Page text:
3. Lactic acid – Lactic acid is an organic compound with the formula CH3CHCO2H. In its solid state, it is white and water-soluble, in its liquid state, it is clear. It is produced naturally and synthetically. With a hydroxyl group adjacent to the group, lactic acid is classified as an alpha-hydroxy acid. In the form of its base called lactate, it plays a role in several biochemical processes. In solution, it can ionize a proton from the carboxyl group, compared to acetic acid, its pKa is 1 unit less, meaning lactic acid deprotonates ten times more easily than acetic acid does. This higher acidity is the consequence of the hydrogen bonding between the α-hydroxyl and the carboxylate group. Lactic acid is chiral, consisting of two optical isomers, one is known as L--lactic acid or -lactic acid and the other, its mirror image, is D--lactic acid or -lactic acid. A mixture of the two in equal amounts is called DL-lactic acid, or racemic lactic acid, DL-lactic acid is miscible with water and with ethanol above its melting point which is around 17 or 18 °C. D-lactic acid and L-lactic acid have a melting point. In animals, L-lactate is constantly produced from pyruvate via the enzyme lactate dehydrogenase in a process of fermentation during normal metabolism and exercise. The concentration of lactate is usually 1–2 mmol/L at rest. In industry, lactic acid fermentation is performed by lactic acid bacteria and these bacteria can also grow in the mouth, the acid they produce is responsible for the tooth decay known as caries. In medicine, lactate is one of the components of lactated Ringers solution. These intravenous fluids consist of sodium and potassium cations along with lactate and chloride anions in solution with distilled water and it is most commonly used for fluid resuscitation after blood loss due to trauma, surgery, or burns. Lactic acid was isolated for the first time by the Swedish chemist Carl Wilhelm Scheele in 1780 from sour milk, the name reflects the lact- combining form derived from the Latin word for milk. In 1808, Jöns Jacob Berzelius discovered that lactic acid also is produced in muscles during exertion and its structure was established by Johannes Wislicenus in 1873. In 1856, Louis Pasteur discovered Lactobacillus and its role in the making of lactic acid, lactic acid started to be produced commercially by the German pharmacy Boehringer Ingelheim in 1895
4. Mandelic acid – Mandelic acid is an aromatic alpha hydroxy acid with the molecular formula C6H5CHCO2H. It is a crystalline solid that is soluble in water. It is a precursor to various drugs. The racemic mixture is known as paramandelic acid, mandelic acid was discovered in 1831 by the German pharmacist Ferdinand Ludwig Winckler while heating amygdalin, an extract of bitter almonds, with diluted hydrochloric acid. The name is derived from the German Mandel for almond, derivatives of mandelic acid are formed as a result of metabolism of adrenaline and noradrenaline by monoamine oxidase and catechol-O-methyl transferase. Mandelic acid is prepared by the acid-catalysed hydrolysis of mandelonitrile. It also arises by heating phenylglyoxal with alkalis and it arises from the biodegradation of styrene, as detected in urine. Mandelic acid has a history of use in the medical community as an antibacterial. It has also used as an oral antibiotic, and as a component of chemical face peels. The drugs cyclandelate and homatropine are esters of mandelic acid, pemoline is synthesized by the condensation of the ethyl ester of mandelic acid with guanidine. Amolanone This article incorporates text from a now in the public domain, Chisholm, Hugh
5. Homocitric acid – Homocitric acid is an organic compound with the formula HOC. This tricarboxylic acid occurs naturally as a component of the cofactor of certain nitrogenase proteins. Biochemists often refer to this cofactor as homocitrate, which is the bases that predominate in neutral aqueous solutions of this species. The molecule is related to citric acid by the addition of one methylene unit, unlike citric acid, homocitric acid is chiral. The acid exists in equilibrium with the lactone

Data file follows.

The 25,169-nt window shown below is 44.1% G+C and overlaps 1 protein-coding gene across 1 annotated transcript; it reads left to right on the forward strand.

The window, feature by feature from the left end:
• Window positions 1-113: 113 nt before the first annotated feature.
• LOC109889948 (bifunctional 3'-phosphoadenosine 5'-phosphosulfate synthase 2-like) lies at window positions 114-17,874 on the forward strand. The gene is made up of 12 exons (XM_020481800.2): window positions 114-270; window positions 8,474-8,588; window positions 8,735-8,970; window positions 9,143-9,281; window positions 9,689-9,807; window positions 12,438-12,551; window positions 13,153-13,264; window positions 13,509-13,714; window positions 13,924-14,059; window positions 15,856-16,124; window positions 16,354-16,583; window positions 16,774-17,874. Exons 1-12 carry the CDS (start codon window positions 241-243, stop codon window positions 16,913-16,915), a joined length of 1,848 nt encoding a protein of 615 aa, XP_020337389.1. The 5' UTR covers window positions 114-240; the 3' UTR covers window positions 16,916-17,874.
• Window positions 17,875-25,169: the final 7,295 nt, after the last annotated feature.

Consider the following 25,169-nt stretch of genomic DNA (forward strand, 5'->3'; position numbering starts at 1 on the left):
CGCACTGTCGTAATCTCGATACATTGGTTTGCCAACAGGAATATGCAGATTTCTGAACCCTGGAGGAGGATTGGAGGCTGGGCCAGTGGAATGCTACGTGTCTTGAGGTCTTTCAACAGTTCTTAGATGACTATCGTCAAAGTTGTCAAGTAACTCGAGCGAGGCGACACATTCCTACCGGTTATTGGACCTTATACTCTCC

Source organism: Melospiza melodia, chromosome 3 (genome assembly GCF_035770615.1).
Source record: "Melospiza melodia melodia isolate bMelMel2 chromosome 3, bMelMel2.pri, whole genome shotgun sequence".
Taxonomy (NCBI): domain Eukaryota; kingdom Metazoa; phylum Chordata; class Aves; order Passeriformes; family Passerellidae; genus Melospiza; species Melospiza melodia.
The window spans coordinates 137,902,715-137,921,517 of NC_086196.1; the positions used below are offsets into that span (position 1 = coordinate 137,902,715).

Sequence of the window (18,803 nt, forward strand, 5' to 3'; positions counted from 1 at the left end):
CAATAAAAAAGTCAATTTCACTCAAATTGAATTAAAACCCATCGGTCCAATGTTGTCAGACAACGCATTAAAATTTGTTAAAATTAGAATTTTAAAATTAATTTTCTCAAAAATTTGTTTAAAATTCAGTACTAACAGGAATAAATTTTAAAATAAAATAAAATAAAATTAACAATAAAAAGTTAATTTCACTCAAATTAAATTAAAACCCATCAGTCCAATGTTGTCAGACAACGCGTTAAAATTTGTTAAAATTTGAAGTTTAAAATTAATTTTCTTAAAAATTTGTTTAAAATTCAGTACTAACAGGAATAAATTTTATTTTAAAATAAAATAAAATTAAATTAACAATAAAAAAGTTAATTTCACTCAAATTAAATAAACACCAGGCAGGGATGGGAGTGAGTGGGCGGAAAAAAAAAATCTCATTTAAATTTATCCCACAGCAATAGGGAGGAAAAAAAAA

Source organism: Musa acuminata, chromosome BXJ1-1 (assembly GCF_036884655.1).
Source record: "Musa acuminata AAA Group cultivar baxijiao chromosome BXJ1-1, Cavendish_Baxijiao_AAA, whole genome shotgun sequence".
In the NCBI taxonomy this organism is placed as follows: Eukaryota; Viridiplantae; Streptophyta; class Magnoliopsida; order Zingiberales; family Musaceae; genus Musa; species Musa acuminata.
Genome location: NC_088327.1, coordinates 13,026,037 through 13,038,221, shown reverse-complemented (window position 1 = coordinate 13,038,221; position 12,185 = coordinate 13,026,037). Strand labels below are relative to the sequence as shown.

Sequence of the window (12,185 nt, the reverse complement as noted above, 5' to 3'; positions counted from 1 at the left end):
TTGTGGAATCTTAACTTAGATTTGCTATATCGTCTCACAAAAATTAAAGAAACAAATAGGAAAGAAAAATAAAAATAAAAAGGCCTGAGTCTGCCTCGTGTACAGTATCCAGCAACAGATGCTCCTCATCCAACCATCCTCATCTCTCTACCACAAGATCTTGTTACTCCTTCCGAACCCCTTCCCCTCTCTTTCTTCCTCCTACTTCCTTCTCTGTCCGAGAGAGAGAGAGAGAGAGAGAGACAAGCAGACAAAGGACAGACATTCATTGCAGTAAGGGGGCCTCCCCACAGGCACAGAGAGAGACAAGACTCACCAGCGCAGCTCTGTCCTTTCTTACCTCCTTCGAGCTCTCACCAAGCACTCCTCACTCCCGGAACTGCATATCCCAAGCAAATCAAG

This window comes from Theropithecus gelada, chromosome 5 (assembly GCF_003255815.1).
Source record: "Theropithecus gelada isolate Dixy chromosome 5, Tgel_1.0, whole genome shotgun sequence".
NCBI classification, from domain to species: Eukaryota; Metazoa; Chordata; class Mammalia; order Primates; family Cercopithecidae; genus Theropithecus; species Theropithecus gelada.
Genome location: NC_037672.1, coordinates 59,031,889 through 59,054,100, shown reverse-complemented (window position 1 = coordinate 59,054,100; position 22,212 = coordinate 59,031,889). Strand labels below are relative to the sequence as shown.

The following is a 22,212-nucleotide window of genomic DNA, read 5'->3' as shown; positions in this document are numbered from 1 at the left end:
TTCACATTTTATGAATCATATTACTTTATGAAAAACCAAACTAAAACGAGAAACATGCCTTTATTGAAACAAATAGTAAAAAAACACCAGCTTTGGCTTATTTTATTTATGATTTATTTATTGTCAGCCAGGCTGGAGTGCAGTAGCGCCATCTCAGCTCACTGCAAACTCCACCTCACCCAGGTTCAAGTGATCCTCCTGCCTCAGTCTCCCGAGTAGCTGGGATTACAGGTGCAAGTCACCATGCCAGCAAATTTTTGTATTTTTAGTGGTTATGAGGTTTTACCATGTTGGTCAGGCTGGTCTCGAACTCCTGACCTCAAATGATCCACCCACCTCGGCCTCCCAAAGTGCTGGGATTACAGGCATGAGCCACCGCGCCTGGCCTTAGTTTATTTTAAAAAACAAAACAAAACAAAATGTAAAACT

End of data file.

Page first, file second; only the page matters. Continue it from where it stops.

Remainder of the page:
6. Glycolic acid – Glycolic acid, chemical formula C2H4O3, is the smallest α-hydroxy acid. This colorless, odorless, and hygroscopic crystalline solid is soluble in water. It is used in various skin-care products, glycolic acid is found in some sugar-crops. A glycolate or glycollate is a salt or ester of glycolic acid, the name glycolic acid was coined in 1848 by French chemist Auguste Laurent. He proposed that the amino acid glycine — which was then called glycocolle — might be the amine of a hypothetical acid, glycolic acid was first prepared in 1851 by German chemist Adolph Strecker and Russian chemist Nikolai Nikolaevich Sokolov. They produced it by a treating hippuric acid with nitric acid and nitrogen dioxide to form an ester of benzoic acid and glycolic acid and they boiled the ester for days with dilute sulfuric acid, thereby obtaining benzoic acid and glycolic acid. Glycolic acid can be synthesized in various ways, the predominant approaches uses a catalyzed reaction of formaldehyde with synthesis gas, for its low cost. It is also prepared by the reaction of chloroacetic acid with sodium hydroxide followed by re-acidification, other methods, not noticeably in use, include hydrogenation of oxalic acid, andhydrolysis of the cyanohydrin derived from formaldehyde. Some of todays glycolic acids are formic acid-free, glycolic acid can be isolated from natural sources, such as sugarcane, sugar beets, pineapple, cantaloupe and unripe grapes. Glycolic acid can also be prepared using an enzymatic process that may require less energy. Glycolic acid is used in the industry as a dyeing and tanning agent, in food processing as a flavoring agent and as a preservative. It is also used in adhesives and plastics, glycolic acid is often included into emulsion polymers, solvents and additives for ink and paint in order to improve flow properties and impart gloss. It is used in surface treatment products that increase the coefficient of friction on tile flooring, in addition to concentration, pH also plays a large part in determining the potency of glycolic acid in solution. Physician-strength peels can have a pH as low as 0.6, glycolic acid is used to improve the skins appearance and texture. It may reduce wrinkles, acne scarring, hyperpigmentation and improve many other conditions, including actinic keratosis, hyperkeratosis. Once applied, glycolic acid reacts with the layer of the epidermis. This allows the stratum corneum to be exfoliated, exposing live skin cells, highly purified grades of glycolic acid are commercially available for personal care applications. Glycolic acid is an intermediate for organic synthesis, in a range of reactions including, oxidation-reduction, esterification